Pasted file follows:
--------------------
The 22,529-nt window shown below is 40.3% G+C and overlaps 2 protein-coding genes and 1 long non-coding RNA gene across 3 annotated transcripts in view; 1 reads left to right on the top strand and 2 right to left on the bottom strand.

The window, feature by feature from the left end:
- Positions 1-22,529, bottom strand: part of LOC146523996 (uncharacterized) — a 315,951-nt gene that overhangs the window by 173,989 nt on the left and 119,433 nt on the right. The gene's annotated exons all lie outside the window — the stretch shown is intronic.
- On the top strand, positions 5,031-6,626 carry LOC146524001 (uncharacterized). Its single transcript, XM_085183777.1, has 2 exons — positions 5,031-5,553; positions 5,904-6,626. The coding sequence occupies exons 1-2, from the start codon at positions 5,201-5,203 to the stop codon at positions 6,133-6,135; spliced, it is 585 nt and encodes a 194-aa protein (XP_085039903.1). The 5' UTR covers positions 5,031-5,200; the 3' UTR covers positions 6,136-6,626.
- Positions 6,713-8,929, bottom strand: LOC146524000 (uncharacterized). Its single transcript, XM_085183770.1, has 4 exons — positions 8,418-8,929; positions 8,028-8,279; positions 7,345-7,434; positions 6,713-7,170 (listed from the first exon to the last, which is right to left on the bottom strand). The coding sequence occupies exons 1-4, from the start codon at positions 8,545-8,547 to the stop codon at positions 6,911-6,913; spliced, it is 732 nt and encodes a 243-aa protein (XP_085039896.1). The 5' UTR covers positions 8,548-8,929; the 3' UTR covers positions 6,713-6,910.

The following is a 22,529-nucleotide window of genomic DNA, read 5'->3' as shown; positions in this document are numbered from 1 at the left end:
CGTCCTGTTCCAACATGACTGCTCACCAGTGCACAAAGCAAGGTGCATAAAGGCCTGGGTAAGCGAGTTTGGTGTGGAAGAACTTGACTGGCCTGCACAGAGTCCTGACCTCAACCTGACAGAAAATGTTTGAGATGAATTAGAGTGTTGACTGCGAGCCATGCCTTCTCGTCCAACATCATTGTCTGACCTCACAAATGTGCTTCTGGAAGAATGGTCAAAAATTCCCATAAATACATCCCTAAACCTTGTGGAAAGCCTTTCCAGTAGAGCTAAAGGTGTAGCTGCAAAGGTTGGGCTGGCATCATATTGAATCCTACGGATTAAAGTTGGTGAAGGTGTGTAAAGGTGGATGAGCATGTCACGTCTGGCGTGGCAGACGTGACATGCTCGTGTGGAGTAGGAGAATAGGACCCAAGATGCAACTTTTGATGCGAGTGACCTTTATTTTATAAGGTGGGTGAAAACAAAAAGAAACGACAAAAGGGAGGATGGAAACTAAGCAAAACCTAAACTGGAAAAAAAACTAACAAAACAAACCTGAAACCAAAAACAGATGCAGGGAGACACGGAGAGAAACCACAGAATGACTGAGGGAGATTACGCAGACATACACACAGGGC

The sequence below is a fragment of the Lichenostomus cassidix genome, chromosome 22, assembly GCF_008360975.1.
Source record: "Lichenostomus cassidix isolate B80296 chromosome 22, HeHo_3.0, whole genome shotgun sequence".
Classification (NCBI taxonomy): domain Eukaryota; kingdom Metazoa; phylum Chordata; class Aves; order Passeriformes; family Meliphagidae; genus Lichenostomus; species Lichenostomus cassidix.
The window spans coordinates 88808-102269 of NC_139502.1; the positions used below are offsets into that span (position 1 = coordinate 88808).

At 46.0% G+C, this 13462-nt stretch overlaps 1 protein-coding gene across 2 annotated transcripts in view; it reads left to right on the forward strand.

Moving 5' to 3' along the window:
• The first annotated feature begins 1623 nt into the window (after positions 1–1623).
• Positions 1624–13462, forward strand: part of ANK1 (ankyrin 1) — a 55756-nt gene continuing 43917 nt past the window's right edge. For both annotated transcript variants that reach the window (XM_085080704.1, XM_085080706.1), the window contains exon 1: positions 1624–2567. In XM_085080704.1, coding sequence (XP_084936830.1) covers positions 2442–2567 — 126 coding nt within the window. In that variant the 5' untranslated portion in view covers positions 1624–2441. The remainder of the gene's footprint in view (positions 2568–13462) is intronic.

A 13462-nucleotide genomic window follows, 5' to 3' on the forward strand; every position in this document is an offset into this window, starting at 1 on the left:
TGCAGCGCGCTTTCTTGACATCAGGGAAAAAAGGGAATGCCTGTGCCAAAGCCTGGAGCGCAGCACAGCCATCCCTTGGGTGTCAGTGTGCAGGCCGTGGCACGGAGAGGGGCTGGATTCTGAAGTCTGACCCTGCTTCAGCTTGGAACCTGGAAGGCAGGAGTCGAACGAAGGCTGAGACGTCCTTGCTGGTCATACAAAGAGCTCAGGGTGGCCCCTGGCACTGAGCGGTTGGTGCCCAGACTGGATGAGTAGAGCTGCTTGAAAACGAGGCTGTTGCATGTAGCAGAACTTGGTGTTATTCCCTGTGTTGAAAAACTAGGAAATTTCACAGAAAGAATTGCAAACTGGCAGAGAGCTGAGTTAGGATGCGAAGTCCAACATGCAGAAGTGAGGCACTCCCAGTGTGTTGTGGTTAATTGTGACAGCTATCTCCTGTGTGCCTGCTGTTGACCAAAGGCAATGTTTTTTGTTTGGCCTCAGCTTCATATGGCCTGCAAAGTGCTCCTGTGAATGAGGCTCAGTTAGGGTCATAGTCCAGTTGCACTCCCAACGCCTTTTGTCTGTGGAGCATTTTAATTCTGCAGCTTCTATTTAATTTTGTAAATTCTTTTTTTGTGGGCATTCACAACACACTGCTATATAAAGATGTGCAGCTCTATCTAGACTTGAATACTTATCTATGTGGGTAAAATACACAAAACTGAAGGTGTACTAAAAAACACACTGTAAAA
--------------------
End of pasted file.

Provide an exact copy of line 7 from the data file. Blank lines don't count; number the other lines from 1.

CGTCCTGTTCCAACATGACTGCTCACCAGTGCACAAAGCAAGGTGCATAAAGGCCTGGGTAAGCGAGTTTGGTGTGGAAGAACTTGACTGGCCTGCACAGAGTCCTGACCTCAACCTGACAGAAAATGTTTGAGATGAATTAGAGTGTTGACTGCGAGCCATGCCTTCTCGTCCAACATCATTGTCTGACCTCACAAATGTGCTTCTGGAAGAATGGTCAAAAATTCCCATAAATACATCCCTAAACCTTGTGGAAAGCCTTTCCAGTAGAGCTAAAGGTGTAGCTGCAAAGGTTGGGCTGGCATCATATTGAATCCTACGGATTAAAGTTGGTGAAGGTGTGTAAAGGTGGATGAGCATGTCACGTCTGGCGTGGCAGACGTGACATGCTCGTGTGGAGTAGGAGAATAGGACCCAAGATGCAACTTTTGATGCGAGTGACCTTTATTTTATAAGGTGGGTGAAAACAAAAAGAAACGACAAAAGGGAGGATGGAAACTAAGCAAAACCTAAACTGGAAAAAAAACTAACAAAACAAACCTGAAACCAAAAACAGATGCAGGGAGACACGGAGAGAAACCACAGAATGACTGAGGGAGATTACGCAGACATACACACAGGGC